“There’s a lot of ugly things in this world, son. I wish I could keep ’em all away from you. That’s never possible.”― Harper Lee, To Kill a Mockingbird
I read to Boy Wonder every night before bedtime. He listens for about a half and hour and then passes out for the night. So it’s safe to assume that “audiobook narrator” is not a career I will be pursuing anytime soon. Imagine the ad pitch for Audible, “Let his dulcet tones lull you to sleep in thirty minutes or your money back.” On second thought, there are probably a lot of insomniacs out there who could really use that service.
Our most recent bedtime book of choice is Harper Lee’s “To Kill A Mockingbird”. Before you tell me that he’s too young to understand the novel’s still timely message, let me remind you that it’s not what you read but how you read it. My mom used to read me whatever smut was on her end table that week. “He caressed her heaving bossom and…go to sleep sweetie.”
As we reread Atticus Finch raising his daughter Scout through the trials and tribulations of a racially divided small town in Alabama, I can’t help wonder what the future will hold for our generation’s children. If you click on your favorite news app (Reminder: Facebook and Twitter are not actual news apps), you will see headlines about the challenges facing our planet and might make you want to navigate back to the safety of Instagram instead. There’s climate change, political and social divisions at home and abroad, mass shootings, you name it. Sure, we hope that those issues get addressed, but that’s for someone else to handle right?
Wrong. Our kids will be the next Scout Finches of the world who will question the status quo and challenge all racism, sexism, classism, and all the other “-isms” that we adults feel so powerless to stop. But how can we raise our children to be adults that move us toward a more just, accepting and healthy world?’ I suppose we could turn to that hero of literature, Atticus Finch, for some sage advice.
First, Teach your kids to have a Strong Sense of Self.
“Before I can live with other folks I’ve got to live with myself.” -Atticus Finch
It means having a strong sense of self. You can’t be the change you want to see in the world if you don’t know who you are, what is expected of you as a responsible person.
Second, Teach kids Accountability.
“The one thing that doesn’t abide by majority rule is a person’s conscience.”
Like Barney the Dinosaur once sang “Clean up, clean up, everybody do your share.” In order to have a happy and healthy home everyone takes turns doing their part. Yes, even at the toddler level. To you they may seem “in the way” but they will learn with a broom in hand to take responsibility for the environment they live in.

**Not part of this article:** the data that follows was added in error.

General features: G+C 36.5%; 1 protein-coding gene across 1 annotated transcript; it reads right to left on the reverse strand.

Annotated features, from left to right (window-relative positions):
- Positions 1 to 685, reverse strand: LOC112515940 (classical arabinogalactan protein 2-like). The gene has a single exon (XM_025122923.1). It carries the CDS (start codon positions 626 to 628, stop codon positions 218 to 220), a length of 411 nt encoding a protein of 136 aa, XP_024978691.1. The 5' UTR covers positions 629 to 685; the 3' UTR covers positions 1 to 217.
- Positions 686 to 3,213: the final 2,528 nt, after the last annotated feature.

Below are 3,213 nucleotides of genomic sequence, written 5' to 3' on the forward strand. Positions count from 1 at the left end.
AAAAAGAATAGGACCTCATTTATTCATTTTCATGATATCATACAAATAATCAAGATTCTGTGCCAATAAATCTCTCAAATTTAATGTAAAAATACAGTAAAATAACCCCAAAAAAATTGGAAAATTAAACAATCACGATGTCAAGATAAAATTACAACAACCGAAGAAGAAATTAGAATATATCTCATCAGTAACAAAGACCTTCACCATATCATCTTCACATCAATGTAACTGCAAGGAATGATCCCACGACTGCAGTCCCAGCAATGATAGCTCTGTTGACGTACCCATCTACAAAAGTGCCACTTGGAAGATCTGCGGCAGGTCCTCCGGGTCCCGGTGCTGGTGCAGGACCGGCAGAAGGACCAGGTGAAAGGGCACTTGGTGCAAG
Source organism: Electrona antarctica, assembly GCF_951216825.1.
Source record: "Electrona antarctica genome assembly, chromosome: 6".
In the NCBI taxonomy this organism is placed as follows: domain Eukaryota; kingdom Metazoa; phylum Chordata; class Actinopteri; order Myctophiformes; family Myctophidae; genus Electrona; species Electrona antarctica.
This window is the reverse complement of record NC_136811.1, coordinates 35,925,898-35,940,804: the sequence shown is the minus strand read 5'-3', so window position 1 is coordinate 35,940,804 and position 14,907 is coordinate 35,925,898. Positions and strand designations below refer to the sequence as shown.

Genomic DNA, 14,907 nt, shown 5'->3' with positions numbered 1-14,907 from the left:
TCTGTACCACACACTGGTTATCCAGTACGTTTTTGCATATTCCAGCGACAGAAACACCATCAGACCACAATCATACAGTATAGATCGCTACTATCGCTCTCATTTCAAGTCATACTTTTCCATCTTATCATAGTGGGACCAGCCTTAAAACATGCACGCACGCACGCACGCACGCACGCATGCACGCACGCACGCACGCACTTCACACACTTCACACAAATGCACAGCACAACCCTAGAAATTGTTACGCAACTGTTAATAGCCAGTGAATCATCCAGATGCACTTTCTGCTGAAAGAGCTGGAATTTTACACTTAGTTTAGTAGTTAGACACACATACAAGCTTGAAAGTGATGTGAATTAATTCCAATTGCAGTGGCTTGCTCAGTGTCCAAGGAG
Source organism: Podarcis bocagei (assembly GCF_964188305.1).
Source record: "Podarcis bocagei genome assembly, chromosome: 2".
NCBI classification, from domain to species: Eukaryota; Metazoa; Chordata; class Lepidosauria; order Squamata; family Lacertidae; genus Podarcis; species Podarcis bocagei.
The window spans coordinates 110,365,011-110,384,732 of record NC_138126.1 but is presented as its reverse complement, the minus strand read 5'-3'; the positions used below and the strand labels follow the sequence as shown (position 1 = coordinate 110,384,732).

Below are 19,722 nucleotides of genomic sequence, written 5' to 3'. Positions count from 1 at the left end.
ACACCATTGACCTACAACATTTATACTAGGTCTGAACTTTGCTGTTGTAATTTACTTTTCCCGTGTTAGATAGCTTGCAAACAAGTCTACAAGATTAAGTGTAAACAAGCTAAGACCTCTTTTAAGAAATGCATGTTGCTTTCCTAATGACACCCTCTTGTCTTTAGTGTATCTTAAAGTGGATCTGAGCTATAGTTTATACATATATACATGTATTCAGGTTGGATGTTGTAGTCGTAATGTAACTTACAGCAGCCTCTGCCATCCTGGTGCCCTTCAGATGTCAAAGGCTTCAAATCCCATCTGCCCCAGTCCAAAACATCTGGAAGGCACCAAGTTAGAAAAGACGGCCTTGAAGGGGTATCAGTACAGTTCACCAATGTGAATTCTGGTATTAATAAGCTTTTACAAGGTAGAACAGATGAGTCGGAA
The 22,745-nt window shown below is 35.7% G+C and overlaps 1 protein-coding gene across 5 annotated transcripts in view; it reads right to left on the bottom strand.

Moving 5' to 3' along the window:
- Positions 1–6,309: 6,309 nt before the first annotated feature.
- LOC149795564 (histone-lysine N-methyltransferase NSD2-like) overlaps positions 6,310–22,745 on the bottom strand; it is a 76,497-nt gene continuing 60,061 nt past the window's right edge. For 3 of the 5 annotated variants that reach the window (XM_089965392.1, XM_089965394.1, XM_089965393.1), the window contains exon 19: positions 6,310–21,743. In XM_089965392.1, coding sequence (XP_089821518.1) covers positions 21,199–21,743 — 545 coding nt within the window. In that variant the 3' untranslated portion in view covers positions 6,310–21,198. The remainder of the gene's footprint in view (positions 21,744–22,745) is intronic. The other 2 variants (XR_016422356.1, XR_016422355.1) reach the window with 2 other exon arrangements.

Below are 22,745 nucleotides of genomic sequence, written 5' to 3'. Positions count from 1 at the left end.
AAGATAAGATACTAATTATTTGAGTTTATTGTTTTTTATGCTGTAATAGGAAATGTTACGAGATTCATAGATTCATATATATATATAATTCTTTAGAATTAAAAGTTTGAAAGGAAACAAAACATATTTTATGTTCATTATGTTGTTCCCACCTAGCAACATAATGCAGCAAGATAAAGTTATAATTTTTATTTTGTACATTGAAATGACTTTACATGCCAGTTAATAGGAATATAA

Third, Let kids get Bored
“Until I feared I would lose it, I never loved to read. One does not love breathing.”
I have fond child-hood memories of playing with action figures and Legos in my room, by myself. I taught myself how to play the guitar and the piano. And I read a lot of books, a lot of them. Allow our kids to get bored. Boredom is the birthplace of creativity. The solutions that will solve tomorrow’s problems probably don’t exist yet. It won’t until your creative kid invents it.
Fourth, Talk to your kids with respect.
“When a child asks you something, answer him, for goodness sake. But don’t make a production of it. Children are children, but they can spot an evasion faster than adults, and evasion simply muddles ’em.”
What’s up with adults who feel like they have to change their tone when they talk to kids? I watch a lot of Sesame Street these days and I don’t see Nina, Chris, Alan, or any of the other adults on the show talking with a condescending tone. They speak to kids with respect. If you talk to kids like small people rather than small minded people, you can help them think about big concept ideas like compassion and empathy. You’re laying the groundwork for later on in life when they meet people of all ethnic, religious, and cultural backgrounds who deserve equal respect. If Boy Wonder learns that he can treat someone with dignity even if he disagrees with them, then I will have done my job as a parent.
Lastly, There’s no shame in being wrong. But there is shame in being cruel.
“There are just some kind of men who – who’re so busy worrying about the next world they’ve never learned to live in this one, and you can look down the street and see the results.”
Winning isn’t everything. I’ve heard people say that for years. You know what else I’ve heard? A classroom sit in silence after a teacher asks a question because the students are afraid to be wrong. We learn the most when we fail. I know we all want our kids to succeed at whatever they do but sometimes well meaning parents notch up the pressure so much that kids so afraid of failing that they don’t even try. Let’s take the stigma away and turn being wrong into an opportunity to learn the right.
Walk a mile in another man’s shoes
Like our good friend Atticus Finch told his children,
“You never really understand a person until you consider things from his point of view … until you climb into his skin and walk around in it.”
If it’s true that we were all created equal and we want to raise kids who will affect change in our world, maybe that’s the best lesson we can pass on to them.
Have you ever read a book that makes you reflect on the values you want to pass on to your children? Share it below in the comments.